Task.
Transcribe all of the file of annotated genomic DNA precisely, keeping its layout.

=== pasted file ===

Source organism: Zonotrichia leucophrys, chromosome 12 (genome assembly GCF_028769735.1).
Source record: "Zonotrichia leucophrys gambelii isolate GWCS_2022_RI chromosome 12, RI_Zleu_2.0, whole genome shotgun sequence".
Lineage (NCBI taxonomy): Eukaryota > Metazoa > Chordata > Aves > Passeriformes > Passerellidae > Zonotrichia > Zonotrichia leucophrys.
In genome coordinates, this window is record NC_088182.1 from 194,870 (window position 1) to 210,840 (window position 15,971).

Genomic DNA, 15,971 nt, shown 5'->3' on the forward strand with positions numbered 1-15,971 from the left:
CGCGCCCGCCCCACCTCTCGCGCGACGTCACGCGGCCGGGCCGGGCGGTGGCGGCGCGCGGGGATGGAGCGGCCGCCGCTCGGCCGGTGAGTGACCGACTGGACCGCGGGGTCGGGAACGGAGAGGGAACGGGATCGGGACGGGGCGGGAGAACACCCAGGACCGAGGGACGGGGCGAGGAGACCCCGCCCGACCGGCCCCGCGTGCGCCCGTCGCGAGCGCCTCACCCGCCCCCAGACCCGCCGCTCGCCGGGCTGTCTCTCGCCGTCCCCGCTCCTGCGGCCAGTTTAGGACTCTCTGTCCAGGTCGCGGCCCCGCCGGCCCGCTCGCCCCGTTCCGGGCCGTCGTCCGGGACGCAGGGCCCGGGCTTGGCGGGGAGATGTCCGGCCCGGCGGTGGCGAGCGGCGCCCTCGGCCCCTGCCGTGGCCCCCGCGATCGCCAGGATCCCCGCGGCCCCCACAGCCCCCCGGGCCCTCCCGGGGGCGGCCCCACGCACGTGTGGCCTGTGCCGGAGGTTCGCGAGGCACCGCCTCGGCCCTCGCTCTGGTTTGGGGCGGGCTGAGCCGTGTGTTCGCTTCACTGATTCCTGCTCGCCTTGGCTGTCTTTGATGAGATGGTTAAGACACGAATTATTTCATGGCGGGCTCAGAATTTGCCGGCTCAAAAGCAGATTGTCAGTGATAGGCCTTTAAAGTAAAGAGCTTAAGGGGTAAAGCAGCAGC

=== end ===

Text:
Source organism: Zonotrichia leucophrys, chromosome 12 (genome assembly GCF_028769735.1).
Source record: "Zonotrichia leucophrys gambelii isolate GWCS_2022_RI chromosome 12, RI_Zleu_2.0, whole genome shotgun sequence".
Lineage (NCBI taxonomy): Eukaryota > Metazoa > Chordata > Aves > Passeriformes > Passerellidae > Zonotrichia > Zonotrichia leucophrys.
In genome coordinates, this window is record NC_088182.1 from 194,870 (window position 1) to 210,840 (window position 15,971).

Genomic DNA, 15,971 nt, shown 5'->3' on the forward strand with positions numbered 1-15,971 from the left:
CGCGCCCGCCCCACCTCTCGCGCGACGTCACGCGGCCGGGCCGGGCGGTGGCGGCGCGCGGGGATGGAGCGGCCGCCGCTCGGCCGGTGAGTGACCGACTGGACCGCGGGGTCGGGAACGGAGAGGGAACGGGATCGGGACGGGGCGGGAGAACACCCAGGACCGAGGGACGGGGCGAGGAGACCCCGCCCGACCGGCCCCGCGTGCGCCCGTCGCGAGCGCCTCACCCGCCCCCAGACCCGCCGCTCGCCGGGCTGTCTCTCGCCGTCCCCGCTCCTGCGGCCAGTTTAGGACTCTCTGTCCAGGTCGCGGCCCCGCCGGCCCGCTCGCCCCGTTCCGGGCCGTCGTCCGGGACGCAGGGCCCGGGCTTGGCGGGGAGATGTCCGGCCCGGCGGTGGCGAGCGGCGCCCTCGGCCCCTGCCGTGGCCCCCGCGATCGCCAGGATCCCCGCGGCCCCCACAGCCCCCCGGGCCCTCCCGGGGGCGGCCCCACGCACGTGTGGCCTGTGCCGGAGGTTCGCGAGGCACCGCCTCGGCCCTCGCTCTGGTTTGGGGCGGGCTGAGCCGTGTGTTCGCTTCACTGATTCCTGCTCGCCTTGGCTGTCTTTGATGAGATGGTTAAGACACGAATTATTTCATGGCGGGCTCAGAATTTGCCGGCTCAAAAGCAGATTGTCAGTGATAGGCCTTTAAAGTAAAGAGCTTAAGGGGTAAAGCAGCAGC